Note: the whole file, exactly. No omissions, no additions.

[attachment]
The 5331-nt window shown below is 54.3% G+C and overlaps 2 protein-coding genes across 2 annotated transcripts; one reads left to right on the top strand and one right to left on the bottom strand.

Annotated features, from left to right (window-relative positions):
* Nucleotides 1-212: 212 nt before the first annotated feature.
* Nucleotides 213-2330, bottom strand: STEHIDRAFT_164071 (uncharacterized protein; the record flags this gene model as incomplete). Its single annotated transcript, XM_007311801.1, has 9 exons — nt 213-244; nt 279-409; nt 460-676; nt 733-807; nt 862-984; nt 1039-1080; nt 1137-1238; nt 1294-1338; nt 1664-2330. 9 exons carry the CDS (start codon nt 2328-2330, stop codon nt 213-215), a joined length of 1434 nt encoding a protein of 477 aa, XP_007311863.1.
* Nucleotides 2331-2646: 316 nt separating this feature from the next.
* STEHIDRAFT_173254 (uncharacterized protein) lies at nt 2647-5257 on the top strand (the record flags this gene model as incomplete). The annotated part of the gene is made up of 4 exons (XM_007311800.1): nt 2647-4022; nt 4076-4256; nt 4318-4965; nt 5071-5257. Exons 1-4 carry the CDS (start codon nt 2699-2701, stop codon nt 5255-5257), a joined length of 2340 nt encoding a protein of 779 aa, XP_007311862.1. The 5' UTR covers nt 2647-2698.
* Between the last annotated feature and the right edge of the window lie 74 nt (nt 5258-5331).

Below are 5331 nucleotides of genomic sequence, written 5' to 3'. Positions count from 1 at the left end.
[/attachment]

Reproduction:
The 5331-nt window shown below is 54.3% G+C and overlaps 2 protein-coding genes across 2 annotated transcripts; one reads left to right on the top strand and one right to left on the bottom strand.

Annotated features, from left to right (window-relative positions):
* Nucleotides 1-212: 212 nt before the first annotated feature.
* Nucleotides 213-2330, bottom strand: STEHIDRAFT_164071 (uncharacterized protein; the record flags this gene model as incomplete). Its single annotated transcript, XM_007311801.1, has 9 exons — nt 213-244; nt 279-409; nt 460-676; nt 733-807; nt 862-984; nt 1039-1080; nt 1137-1238; nt 1294-1338; nt 1664-2330. 9 exons carry the CDS (start codon nt 2328-2330, stop codon nt 213-215), a joined length of 1434 nt encoding a protein of 477 aa, XP_007311863.1.
* Nucleotides 2331-2646: 316 nt separating this feature from the next.
* STEHIDRAFT_173254 (uncharacterized protein) lies at nt 2647-5257 on the top strand (the record flags this gene model as incomplete). The annotated part of the gene is made up of 4 exons (XM_007311800.1): nt 2647-4022; nt 4076-4256; nt 4318-4965; nt 5071-5257. Exons 1-4 carry the CDS (start codon nt 2699-2701, stop codon nt 5255-5257), a joined length of 2340 nt encoding a protein of 779 aa, XP_007311862.1. The 5' UTR covers nt 2647-2698.
* Between the last annotated feature and the right edge of the window lie 74 nt (nt 5258-5331).

Below are 5331 nucleotides of genomic sequence, written 5' to 3'. Positions count from 1 at the left end.